Published across three consecutive issues and later adapted into the book (and mini-series) Generation Kill, the story of bullets, bombs and a Marine platoon at war in Iraq.
How killing by remote control has changed the way we fight.
The expansion of private-security contractors in Iraq and Afghanistan is well known. But armed security personnel account for only about sixteen per cent of the over-all contracting force. The vast majority—more than sixty per cent of the total in Iraq—aren’t hired guns but hired hands. These workers, primarily from South Asia and Africa, often live in barbed-wire compounds on U.S. bases, eat at meagre chow halls, and host dance parties featuring Nepalese romance ballads and Ugandan church songs. A large number are employed by fly-by-night subcontractors who are financed by the American taxpayer but who often operate outside the law.
A decorated Iraq war veteran with PTSD kills his brother and himself after a high-speed chase near the Grand Canyon.
"I remember lying on my side, dust everywhere, and I looked down and saw my arms were split open and squirting blood and I had just two bloody stumps above my knees," said Marine 1st Lt. James Byler, 26, who was blown up a few weeks before Mark Litynski. "My first coherent words to my Marines were, 'Hey! check my nuts!'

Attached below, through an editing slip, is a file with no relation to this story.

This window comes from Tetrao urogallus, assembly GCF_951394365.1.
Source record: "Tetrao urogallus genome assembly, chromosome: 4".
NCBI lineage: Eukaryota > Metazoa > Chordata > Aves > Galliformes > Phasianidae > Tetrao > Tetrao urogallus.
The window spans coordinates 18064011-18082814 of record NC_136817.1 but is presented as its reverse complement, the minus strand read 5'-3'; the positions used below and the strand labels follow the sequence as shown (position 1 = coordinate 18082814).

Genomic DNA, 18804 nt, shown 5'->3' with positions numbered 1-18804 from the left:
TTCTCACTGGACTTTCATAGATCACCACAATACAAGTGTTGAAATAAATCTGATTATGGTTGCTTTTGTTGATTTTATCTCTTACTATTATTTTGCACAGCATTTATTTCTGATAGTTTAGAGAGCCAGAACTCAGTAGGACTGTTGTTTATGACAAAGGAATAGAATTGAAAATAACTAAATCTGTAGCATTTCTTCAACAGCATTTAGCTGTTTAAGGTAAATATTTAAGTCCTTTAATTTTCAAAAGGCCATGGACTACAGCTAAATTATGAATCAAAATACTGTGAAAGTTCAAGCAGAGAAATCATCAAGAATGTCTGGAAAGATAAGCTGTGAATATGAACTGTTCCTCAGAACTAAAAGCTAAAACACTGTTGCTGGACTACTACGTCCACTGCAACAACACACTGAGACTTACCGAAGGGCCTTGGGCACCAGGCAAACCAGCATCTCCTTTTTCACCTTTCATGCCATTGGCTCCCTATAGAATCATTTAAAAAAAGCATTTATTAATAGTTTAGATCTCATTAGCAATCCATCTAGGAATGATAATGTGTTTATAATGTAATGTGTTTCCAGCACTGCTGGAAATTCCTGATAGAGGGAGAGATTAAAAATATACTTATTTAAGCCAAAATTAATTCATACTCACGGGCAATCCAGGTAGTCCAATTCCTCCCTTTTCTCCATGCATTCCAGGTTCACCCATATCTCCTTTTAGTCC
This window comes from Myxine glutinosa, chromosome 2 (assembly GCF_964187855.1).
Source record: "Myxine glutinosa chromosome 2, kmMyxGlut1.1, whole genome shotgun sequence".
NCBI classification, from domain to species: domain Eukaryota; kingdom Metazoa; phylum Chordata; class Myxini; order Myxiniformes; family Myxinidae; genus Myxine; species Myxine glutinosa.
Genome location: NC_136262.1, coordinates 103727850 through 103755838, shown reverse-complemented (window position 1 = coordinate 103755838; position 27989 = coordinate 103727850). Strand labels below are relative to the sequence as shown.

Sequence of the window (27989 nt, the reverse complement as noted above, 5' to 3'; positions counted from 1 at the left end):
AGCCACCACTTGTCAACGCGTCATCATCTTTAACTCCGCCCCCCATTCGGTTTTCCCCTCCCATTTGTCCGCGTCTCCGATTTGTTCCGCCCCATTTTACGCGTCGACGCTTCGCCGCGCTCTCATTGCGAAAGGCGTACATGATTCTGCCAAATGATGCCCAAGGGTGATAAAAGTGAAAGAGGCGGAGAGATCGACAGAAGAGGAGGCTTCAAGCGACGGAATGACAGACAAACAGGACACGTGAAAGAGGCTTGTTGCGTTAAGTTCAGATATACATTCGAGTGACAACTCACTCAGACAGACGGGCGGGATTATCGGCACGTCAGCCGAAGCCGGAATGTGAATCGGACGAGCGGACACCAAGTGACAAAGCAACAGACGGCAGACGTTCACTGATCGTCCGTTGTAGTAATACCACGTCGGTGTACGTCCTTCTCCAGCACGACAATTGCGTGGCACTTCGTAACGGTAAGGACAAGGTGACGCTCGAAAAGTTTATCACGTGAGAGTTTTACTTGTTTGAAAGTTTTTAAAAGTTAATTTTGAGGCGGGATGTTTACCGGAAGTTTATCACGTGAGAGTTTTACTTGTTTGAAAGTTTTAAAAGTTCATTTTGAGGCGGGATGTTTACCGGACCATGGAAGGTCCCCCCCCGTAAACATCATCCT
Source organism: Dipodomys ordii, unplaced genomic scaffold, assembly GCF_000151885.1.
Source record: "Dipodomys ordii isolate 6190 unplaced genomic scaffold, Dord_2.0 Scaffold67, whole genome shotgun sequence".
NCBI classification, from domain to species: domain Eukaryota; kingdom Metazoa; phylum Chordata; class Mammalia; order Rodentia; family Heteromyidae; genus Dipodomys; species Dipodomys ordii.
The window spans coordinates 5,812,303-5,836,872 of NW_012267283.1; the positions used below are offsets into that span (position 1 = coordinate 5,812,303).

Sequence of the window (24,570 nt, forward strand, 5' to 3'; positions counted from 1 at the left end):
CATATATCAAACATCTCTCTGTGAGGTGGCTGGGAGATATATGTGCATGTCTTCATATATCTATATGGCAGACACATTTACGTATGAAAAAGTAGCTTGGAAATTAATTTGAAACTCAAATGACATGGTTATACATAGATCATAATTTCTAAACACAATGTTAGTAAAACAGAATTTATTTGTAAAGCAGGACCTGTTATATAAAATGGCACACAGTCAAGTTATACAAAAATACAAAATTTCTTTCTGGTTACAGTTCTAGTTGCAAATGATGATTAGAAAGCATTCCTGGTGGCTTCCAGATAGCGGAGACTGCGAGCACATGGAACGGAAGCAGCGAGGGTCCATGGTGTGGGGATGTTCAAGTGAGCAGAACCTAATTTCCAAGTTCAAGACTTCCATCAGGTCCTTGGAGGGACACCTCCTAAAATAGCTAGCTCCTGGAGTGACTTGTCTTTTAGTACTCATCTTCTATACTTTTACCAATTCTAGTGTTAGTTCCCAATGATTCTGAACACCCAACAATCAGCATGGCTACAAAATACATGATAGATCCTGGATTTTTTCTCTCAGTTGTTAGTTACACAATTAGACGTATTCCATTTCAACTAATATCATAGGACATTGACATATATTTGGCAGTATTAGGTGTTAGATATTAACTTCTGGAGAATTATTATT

From a small Ohio town to Afghanistan, a portrait of the perpetrator of a massacre.
How the former U.N. weapon’s inspector and “loudest and most credible skeptic of the Bush administration’s contention that Hussein was hiding weapons of mass destruction” ended up embroiled in an Internet sex scandal involving underage girls.
As U.S. troops departed, Baghdad in ruins.Winner of the 2010 Pulitzer Prize for International Reporting. While on assignment for the New York Times, Anthony Shadid died today in Syria.
A reporter makes it his mission to track down all 42 members of a platoon after their service in Iraq.
Specialists Solomon Bangayan and Marc Seiden fought together in Bravo Company’s 3rd Platoon in Iraq. Both were killed.
Here’s how they made it home.
The life and death of Marla Ruzicka, a 28-year-old aid worker in Baghdad.
On Thanksgiving weekend, I received a phone call informing me that we had just captured approximately 300 al-Qaeda and Taliban. I asked all our assistant secretaries and regional bureaus to canvass literally the world to begin to look at what options we had as to where a detention facility could be established. We began to eliminate places for different reasons. One day, in one of our meetings, we sat there puzzled as places continued to be eliminated. An individual from the Department of Justice effectively blurted out, What about Guantánamo?
War photographers tell the stories behind their most harrowing images.
A prescient take on what the US invasion of Iraq would mean for both countries.
The author interviews England in prison: